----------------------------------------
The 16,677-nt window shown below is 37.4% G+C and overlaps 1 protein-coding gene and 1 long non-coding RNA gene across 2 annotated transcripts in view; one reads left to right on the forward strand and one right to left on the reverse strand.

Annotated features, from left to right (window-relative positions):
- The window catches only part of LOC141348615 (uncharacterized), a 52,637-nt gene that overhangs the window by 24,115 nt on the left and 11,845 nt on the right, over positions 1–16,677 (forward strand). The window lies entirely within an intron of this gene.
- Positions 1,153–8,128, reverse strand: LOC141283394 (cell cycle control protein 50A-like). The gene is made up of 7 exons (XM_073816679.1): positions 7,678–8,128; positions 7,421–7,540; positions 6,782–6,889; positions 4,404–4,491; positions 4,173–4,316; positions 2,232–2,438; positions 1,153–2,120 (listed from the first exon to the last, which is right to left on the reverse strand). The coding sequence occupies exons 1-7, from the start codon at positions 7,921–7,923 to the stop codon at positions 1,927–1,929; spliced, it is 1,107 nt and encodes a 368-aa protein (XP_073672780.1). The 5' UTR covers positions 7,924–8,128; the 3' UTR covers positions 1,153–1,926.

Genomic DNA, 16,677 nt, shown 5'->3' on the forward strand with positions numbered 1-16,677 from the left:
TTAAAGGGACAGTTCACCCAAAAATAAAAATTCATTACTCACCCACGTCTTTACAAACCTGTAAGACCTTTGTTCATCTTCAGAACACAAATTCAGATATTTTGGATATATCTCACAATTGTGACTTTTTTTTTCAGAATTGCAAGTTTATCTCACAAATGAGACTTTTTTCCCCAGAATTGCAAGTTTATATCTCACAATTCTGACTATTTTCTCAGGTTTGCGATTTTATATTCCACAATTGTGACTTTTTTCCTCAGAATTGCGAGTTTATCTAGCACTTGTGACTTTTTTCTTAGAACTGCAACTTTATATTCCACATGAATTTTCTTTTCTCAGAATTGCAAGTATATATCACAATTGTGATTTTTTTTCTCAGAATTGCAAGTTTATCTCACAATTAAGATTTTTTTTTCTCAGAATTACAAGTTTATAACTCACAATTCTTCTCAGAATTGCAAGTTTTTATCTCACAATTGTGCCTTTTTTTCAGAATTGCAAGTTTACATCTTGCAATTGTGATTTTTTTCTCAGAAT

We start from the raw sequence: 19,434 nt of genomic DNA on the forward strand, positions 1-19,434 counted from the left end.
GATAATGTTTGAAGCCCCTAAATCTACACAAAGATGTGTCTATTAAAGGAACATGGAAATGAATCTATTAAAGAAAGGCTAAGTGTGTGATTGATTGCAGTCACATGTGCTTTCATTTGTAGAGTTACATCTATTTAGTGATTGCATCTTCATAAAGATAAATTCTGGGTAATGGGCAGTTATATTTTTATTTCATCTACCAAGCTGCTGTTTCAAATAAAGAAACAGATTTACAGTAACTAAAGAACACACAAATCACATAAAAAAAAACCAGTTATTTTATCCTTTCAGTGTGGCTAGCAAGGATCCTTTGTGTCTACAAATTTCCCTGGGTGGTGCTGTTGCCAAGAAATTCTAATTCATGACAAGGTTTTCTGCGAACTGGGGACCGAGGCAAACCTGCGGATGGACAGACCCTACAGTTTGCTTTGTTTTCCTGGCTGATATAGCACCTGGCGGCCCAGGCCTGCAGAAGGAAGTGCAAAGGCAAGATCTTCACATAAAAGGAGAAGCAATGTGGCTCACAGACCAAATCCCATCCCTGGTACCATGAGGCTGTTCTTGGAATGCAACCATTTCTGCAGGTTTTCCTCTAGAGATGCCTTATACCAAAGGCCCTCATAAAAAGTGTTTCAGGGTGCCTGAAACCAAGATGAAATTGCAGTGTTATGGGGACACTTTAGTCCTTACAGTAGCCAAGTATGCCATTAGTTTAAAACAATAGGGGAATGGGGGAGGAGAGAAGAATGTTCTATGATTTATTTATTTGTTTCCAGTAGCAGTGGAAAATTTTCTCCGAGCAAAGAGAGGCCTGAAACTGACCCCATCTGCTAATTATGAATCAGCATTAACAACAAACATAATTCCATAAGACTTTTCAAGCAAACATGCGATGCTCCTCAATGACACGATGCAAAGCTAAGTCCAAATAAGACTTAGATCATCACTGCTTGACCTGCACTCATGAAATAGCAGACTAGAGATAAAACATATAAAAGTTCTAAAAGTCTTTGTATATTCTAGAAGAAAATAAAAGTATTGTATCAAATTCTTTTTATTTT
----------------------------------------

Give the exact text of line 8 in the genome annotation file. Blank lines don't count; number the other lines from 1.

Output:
GATAATGTTTGAAGCCCCTAAATCTACACAAAGATGTGTCTATTAAAGGAACATGGAAATGAATCTATTAAAGAAAGGCTAAGTGTGTGATTGATTGCAGTCACATGTGCTTTCATTTGTAGAGTTACATCTATTTAGTGATTGCATCTTCATAAAGATAAATTCTGGGTAATGGGCAGTTATATTTTTATTTCATCTACCAAGCTGCTGTTTCAAATAAAGAAACAGATTTACAGTAACTAAAGAACACACAAATCACATAAAAAAAAACCAGTTATTTTATCCTTTCAGTGTGGCTAGCAAGGATCCTTTGTGTCTACAAATTTCCCTGGGTGGTGCTGTTGCCAAGAAATTCTAATTCATGACAAGGTTTTCTGCGAACTGGGGACCGAGGCAAACCTGCGGATGGACAGACCCTACAGTTTGCTTTGTTTTCCTGGCTGATATAGCACCTGGCGGCCCAGGCCTGCAGAAGGAAGTGCAAAGGCAAGATCTTCACATAAAAGGAGAAGCAATGTGGCTCACAGACCAAATCCCATCCCTGGTACCATGAGGCTGTTCTTGGAATGCAACCATTTCTGCAGGTTTTCCTCTAGAGATGCCTTATACCAAAGGCCCTCATAAAAAGTGTTTCAGGGTGCCTGAAACCAAGATGAAATTGCAGTGTTATGGGGACACTTTAGTCCTTACAGTAGCCAAGTATGCCATTAGTTTAAAACAATAGGGGAATGGGGGAGGAGAGAAGAATGTTCTATGATTTATTTATTTGTTTCCAGTAGCAGTGGAAAATTTTCTCCGAGCAAAGAGAGGCCTGAAACTGACCCCATCTGCTAATTATGAATCAGCATTAACAACAAACATAATTCCATAAGACTTTTCAAGCAAACATGCGATGCTCCTCAATGACACGATGCAAAGCTAAGTCCAAATAAGACTTAGATCATCACTGCTTGACCTGCACTCATGAAATAGCAGACTAGAGATAAAACATATAAAAGTTCTAAAAGTCTTTGTATATTCTAGAAGAAAATAAAAGTATTGTATCAAATTCTTTTTATTTT